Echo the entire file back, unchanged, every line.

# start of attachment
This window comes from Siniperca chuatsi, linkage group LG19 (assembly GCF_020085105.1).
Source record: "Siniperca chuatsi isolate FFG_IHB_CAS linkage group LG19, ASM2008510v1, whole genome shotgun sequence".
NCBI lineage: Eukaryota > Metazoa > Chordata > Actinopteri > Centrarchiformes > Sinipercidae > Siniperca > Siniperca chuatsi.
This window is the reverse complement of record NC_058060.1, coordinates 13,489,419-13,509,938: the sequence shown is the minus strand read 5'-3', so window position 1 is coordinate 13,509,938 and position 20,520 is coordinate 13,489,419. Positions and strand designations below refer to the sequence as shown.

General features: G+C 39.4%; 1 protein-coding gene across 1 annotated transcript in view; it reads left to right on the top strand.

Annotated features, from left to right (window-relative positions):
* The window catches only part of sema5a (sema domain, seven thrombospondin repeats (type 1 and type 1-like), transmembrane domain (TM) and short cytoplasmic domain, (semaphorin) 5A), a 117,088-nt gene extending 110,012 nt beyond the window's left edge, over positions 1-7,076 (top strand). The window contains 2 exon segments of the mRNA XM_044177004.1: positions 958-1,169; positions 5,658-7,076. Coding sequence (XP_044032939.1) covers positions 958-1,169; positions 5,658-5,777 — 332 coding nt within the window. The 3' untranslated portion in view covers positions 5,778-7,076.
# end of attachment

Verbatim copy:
This window comes from Siniperca chuatsi, linkage group LG19 (assembly GCF_020085105.1).
Source record: "Siniperca chuatsi isolate FFG_IHB_CAS linkage group LG19, ASM2008510v1, whole genome shotgun sequence".
NCBI lineage: Eukaryota > Metazoa > Chordata > Actinopteri > Centrarchiformes > Sinipercidae > Siniperca > Siniperca chuatsi.
This window is the reverse complement of record NC_058060.1, coordinates 13,489,419-13,509,938: the sequence shown is the minus strand read 5'-3', so window position 1 is coordinate 13,509,938 and position 20,520 is coordinate 13,489,419. Positions and strand designations below refer to the sequence as shown.

General features: G+C 39.4%; 1 protein-coding gene across 1 annotated transcript in view; it reads left to right on the top strand.

Annotated features, from left to right (window-relative positions):
* The window catches only part of sema5a (sema domain, seven thrombospondin repeats (type 1 and type 1-like), transmembrane domain (TM) and short cytoplasmic domain, (semaphorin) 5A), a 117,088-nt gene extending 110,012 nt beyond the window's left edge, over positions 1-7,076 (top strand). The window contains 2 exon segments of the mRNA XM_044177004.1: positions 958-1,169; positions 5,658-7,076. Coding sequence (XP_044032939.1) covers positions 958-1,169; positions 5,658-5,777 — 332 coding nt within the window. The 3' untranslated portion in view covers positions 5,778-7,076.